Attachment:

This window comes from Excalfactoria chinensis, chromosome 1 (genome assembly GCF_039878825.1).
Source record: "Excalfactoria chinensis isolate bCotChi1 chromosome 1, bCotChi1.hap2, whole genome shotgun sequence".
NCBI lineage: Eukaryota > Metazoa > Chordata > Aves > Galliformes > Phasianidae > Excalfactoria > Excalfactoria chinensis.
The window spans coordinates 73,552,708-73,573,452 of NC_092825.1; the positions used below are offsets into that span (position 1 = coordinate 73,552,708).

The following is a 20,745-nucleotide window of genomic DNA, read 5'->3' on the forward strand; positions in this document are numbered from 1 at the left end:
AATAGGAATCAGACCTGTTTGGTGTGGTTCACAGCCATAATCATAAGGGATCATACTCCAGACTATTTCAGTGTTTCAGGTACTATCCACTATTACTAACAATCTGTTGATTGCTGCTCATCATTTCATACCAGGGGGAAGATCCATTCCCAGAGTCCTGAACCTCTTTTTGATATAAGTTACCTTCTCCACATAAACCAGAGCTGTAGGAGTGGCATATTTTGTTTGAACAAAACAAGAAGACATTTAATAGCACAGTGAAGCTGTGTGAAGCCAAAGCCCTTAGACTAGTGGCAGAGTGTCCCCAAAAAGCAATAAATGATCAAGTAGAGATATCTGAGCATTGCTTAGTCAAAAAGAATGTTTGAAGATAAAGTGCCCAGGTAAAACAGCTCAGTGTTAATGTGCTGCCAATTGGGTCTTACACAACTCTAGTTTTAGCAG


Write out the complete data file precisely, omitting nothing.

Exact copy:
This window comes from Excalfactoria chinensis, chromosome 1 (genome assembly GCF_039878825.1).
Source record: "Excalfactoria chinensis isolate bCotChi1 chromosome 1, bCotChi1.hap2, whole genome shotgun sequence".
NCBI lineage: Eukaryota > Metazoa > Chordata > Aves > Galliformes > Phasianidae > Excalfactoria > Excalfactoria chinensis.
The window spans coordinates 73,552,708-73,573,452 of NC_092825.1; the positions used below are offsets into that span (position 1 = coordinate 73,552,708).

The following is a 20,745-nucleotide window of genomic DNA, read 5'->3' on the forward strand; positions in this document are numbered from 1 at the left end:
AATAGGAATCAGACCTGTTTGGTGTGGTTCACAGCCATAATCATAAGGGATCATACTCCAGACTATTTCAGTGTTTCAGGTACTATCCACTATTACTAACAATCTGTTGATTGCTGCTCATCATTTCATACCAGGGGGAAGATCCATTCCCAGAGTCCTGAACCTCTTTTTGATATAAGTTACCTTCTCCACATAAACCAGAGCTGTAGGAGTGGCATATTTTGTTTGAACAAAACAAGAAGACATTTAATAGCACAGTGAAGCTGTGTGAAGCCAAAGCCCTTAGACTAGTGGCAGAGTGTCCCCAAAAAGCAATAAATGATCAAGTAGAGATATCTGAGCATTGCTTAGTCAAAAAGAATGTTTGAAGATAAAGTGCCCAGGTAAAACAGCTCAGTGTTAATGTGCTGCCAATTGGGTCTTACACAACTCTAGTTTTAGCAG